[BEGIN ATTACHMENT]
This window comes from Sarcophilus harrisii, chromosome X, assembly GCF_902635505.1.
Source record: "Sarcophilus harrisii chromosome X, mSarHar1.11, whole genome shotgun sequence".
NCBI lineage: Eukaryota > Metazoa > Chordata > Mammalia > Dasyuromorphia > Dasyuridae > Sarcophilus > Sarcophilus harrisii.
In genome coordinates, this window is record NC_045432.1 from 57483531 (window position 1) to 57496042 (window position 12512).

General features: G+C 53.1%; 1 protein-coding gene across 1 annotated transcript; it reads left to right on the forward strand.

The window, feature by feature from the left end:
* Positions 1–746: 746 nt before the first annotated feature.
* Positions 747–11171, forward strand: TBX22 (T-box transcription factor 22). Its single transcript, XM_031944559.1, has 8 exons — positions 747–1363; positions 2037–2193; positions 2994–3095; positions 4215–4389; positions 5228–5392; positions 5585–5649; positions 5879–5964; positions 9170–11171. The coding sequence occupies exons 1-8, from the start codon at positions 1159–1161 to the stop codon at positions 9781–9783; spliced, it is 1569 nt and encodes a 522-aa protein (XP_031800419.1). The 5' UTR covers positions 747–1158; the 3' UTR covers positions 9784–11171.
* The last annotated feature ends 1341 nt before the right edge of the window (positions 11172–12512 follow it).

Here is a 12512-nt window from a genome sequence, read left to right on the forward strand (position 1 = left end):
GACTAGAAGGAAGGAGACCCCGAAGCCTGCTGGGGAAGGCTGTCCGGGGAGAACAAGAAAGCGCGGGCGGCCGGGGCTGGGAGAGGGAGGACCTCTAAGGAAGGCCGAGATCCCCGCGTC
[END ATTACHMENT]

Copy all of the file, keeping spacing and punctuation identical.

This window comes from Sarcophilus harrisii, chromosome X, assembly GCF_902635505.1.
Source record: "Sarcophilus harrisii chromosome X, mSarHar1.11, whole genome shotgun sequence".
NCBI lineage: Eukaryota > Metazoa > Chordata > Mammalia > Dasyuromorphia > Dasyuridae > Sarcophilus > Sarcophilus harrisii.
In genome coordinates, this window is record NC_045432.1 from 57483531 (window position 1) to 57496042 (window position 12512).

General features: G+C 53.1%; 1 protein-coding gene across 1 annotated transcript; it reads left to right on the forward strand.

The window, feature by feature from the left end:
* Positions 1–746: 746 nt before the first annotated feature.
* Positions 747–11171, forward strand: TBX22 (T-box transcription factor 22). Its single transcript, XM_031944559.1, has 8 exons — positions 747–1363; positions 2037–2193; positions 2994–3095; positions 4215–4389; positions 5228–5392; positions 5585–5649; positions 5879–5964; positions 9170–11171. The coding sequence occupies exons 1-8, from the start codon at positions 1159–1161 to the stop codon at positions 9781–9783; spliced, it is 1569 nt and encodes a 522-aa protein (XP_031800419.1). The 5' UTR covers positions 747–1158; the 3' UTR covers positions 9784–11171.
* The last annotated feature ends 1341 nt before the right edge of the window (positions 11172–12512 follow it).

Here is a 12512-nt window from a genome sequence, read left to right on the forward strand (position 1 = left end):
GACTAGAAGGAAGGAGACCCCGAAGCCTGCTGGGGAAGGCTGTCCGGGGAGAACAAGAAAGCGCGGGCGGCCGGGGCTGGGAGAGGGAGGACCTCTAAGGAAGGCCGAGATCCCCGCGTC